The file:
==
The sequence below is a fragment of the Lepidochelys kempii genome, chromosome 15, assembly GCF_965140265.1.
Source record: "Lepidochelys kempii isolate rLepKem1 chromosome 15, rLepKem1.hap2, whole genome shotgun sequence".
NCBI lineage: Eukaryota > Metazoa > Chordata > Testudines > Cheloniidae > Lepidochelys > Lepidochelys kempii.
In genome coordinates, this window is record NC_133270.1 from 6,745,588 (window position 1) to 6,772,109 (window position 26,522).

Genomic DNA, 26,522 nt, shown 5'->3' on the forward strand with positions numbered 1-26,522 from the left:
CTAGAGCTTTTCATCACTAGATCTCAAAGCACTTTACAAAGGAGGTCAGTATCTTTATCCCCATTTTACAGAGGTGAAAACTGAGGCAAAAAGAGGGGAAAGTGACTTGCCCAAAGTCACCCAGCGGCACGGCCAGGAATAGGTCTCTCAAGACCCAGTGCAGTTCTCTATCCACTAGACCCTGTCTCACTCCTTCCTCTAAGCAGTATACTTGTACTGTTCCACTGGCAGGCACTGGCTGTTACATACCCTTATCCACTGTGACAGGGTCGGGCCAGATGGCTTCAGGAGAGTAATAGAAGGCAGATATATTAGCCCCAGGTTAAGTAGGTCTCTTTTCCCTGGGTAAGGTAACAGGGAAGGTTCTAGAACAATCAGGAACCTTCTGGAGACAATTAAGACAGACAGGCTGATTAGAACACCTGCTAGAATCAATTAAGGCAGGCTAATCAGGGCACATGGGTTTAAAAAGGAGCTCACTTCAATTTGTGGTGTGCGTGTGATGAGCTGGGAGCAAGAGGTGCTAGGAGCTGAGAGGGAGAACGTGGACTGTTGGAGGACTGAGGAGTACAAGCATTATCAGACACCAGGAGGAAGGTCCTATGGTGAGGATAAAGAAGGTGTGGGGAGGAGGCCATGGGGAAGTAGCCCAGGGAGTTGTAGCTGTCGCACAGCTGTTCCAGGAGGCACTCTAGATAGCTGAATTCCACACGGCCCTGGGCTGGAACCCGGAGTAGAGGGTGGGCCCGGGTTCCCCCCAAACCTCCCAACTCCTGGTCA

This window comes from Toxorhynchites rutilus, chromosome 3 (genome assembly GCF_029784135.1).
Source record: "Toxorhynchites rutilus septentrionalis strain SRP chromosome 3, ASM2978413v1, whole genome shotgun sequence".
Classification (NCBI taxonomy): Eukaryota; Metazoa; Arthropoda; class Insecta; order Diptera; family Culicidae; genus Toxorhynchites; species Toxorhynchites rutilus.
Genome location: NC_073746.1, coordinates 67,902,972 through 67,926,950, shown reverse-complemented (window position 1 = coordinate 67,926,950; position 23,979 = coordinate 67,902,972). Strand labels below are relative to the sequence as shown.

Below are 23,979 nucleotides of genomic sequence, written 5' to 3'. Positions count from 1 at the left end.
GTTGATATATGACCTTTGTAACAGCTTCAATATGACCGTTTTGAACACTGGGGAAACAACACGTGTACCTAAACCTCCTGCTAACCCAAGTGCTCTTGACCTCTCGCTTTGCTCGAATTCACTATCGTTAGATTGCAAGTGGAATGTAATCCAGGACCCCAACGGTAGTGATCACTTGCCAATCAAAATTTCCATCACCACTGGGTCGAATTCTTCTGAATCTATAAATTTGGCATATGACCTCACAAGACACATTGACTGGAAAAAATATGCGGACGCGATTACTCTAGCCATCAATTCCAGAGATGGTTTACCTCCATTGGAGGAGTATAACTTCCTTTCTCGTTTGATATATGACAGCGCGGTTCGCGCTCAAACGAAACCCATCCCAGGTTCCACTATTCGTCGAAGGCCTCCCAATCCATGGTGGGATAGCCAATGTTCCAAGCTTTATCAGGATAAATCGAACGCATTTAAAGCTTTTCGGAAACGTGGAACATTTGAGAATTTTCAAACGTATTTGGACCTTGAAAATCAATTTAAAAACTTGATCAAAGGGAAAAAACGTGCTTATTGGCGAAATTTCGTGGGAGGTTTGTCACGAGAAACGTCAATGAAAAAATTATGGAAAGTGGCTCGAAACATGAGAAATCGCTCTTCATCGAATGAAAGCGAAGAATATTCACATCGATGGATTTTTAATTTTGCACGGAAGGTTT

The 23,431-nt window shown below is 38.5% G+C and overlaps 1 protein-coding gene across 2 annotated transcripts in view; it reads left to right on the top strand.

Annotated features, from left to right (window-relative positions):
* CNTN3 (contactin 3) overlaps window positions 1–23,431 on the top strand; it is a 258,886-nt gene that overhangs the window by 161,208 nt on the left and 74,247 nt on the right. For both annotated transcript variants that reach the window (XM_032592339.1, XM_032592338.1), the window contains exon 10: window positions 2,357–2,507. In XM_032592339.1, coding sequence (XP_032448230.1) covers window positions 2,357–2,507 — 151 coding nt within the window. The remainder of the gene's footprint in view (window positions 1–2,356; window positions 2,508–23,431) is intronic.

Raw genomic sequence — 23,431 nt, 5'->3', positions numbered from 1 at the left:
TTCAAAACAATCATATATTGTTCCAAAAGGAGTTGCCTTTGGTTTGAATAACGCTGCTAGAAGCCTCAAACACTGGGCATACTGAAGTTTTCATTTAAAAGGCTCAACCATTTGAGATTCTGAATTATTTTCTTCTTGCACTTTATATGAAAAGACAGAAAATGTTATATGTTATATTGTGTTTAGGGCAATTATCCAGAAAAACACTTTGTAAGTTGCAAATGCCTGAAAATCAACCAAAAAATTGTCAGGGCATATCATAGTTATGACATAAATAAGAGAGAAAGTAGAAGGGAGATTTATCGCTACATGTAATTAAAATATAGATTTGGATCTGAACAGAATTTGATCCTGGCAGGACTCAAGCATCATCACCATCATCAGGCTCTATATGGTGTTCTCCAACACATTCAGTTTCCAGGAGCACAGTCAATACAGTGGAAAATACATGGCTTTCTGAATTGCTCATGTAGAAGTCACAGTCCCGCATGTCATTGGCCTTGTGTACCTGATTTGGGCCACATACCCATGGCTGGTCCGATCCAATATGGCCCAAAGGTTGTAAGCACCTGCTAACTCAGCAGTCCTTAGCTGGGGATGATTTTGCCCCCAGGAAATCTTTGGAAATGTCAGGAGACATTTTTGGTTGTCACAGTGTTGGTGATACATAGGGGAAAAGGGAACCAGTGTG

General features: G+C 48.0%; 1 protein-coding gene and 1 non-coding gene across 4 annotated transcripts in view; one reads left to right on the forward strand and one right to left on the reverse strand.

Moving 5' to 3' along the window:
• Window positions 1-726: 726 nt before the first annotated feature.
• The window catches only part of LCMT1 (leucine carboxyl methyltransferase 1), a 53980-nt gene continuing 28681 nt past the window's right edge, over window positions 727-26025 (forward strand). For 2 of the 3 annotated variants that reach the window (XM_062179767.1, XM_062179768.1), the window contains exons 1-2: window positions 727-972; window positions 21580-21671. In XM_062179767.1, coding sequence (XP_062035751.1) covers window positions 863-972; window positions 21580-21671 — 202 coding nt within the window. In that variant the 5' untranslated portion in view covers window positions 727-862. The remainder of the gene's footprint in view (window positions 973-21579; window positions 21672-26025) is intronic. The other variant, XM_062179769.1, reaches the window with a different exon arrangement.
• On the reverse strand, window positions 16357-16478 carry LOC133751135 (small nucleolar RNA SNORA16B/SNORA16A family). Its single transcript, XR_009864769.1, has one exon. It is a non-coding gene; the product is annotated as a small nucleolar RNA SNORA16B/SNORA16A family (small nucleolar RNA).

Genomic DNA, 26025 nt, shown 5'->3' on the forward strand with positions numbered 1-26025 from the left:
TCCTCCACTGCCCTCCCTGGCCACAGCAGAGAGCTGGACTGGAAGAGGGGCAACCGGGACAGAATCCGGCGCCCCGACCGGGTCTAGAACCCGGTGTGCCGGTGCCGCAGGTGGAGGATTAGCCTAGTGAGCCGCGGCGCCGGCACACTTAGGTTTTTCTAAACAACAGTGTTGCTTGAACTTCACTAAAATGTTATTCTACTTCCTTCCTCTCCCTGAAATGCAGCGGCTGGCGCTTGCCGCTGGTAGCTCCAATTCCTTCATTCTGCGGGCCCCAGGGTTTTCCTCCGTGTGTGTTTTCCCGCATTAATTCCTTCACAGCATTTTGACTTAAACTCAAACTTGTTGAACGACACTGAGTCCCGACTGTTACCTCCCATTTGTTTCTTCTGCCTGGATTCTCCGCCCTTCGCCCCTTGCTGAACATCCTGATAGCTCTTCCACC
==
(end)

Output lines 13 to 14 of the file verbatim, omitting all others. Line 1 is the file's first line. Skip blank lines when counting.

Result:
The 23,431-nt window shown below is 38.5% G+C and overlaps 1 protein-coding gene across 2 annotated transcripts in view; it reads left to right on the top strand.

Annotated features, from left to right (window-relative positions):